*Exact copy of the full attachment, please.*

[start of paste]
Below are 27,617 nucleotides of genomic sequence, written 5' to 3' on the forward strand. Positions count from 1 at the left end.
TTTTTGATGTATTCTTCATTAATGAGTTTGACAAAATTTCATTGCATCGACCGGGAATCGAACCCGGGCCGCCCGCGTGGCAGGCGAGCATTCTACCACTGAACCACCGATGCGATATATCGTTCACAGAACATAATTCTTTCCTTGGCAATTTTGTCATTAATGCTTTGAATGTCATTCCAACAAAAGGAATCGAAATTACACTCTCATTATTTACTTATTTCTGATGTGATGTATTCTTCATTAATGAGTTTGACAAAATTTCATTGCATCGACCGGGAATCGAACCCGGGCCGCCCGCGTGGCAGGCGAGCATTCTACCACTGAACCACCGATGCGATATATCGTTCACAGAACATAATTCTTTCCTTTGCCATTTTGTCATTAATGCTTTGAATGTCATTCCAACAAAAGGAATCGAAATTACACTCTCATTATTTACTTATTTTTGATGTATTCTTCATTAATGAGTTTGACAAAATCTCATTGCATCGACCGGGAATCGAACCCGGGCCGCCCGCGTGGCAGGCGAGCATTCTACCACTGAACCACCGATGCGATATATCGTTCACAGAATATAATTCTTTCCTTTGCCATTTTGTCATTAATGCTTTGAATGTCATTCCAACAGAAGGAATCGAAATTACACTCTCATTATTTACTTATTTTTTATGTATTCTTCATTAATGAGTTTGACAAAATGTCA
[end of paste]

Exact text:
Below are 27,617 nucleotides of genomic sequence, written 5' to 3' on the forward strand. Positions count from 1 at the left end.
TTTTTGATGTATTCTTCATTAATGAGTTTGACAAAATTTCATTGCATCGACCGGGAATCGAACCCGGGCCGCCCGCGTGGCAGGCGAGCATTCTACCACTGAACCACCGATGCGATATATCGTTCACAGAACATAATTCTTTCCTTGGCAATTTTGTCATTAATGCTTTGAATGTCATTCCAACAAAAGGAATCGAAATTACACTCTCATTATTTACTTATTTCTGATGTGATGTATTCTTCATTAATGAGTTTGACAAAATTTCATTGCATCGACCGGGAATCGAACCCGGGCCGCCCGCGTGGCAGGCGAGCATTCTACCACTGAACCACCGATGCGATATATCGTTCACAGAACATAATTCTTTCCTTTGCCATTTTGTCATTAATGCTTTGAATGTCATTCCAACAAAAGGAATCGAAATTACACTCTCATTATTTACTTATTTTTGATGTATTCTTCATTAATGAGTTTGACAAAATCTCATTGCATCGACCGGGAATCGAACCCGGGCCGCCCGCGTGGCAGGCGAGCATTCTACCACTGAACCACCGATGCGATATATCGTTCACAGAATATAATTCTTTCCTTTGCCATTTTGTCATTAATGCTTTGAATGTCATTCCAACAGAAGGAATCGAAATTACACTCTCATTATTTACTTATTTTTTATGTATTCTTCATTAATGAGTTTGACAAAATGTCA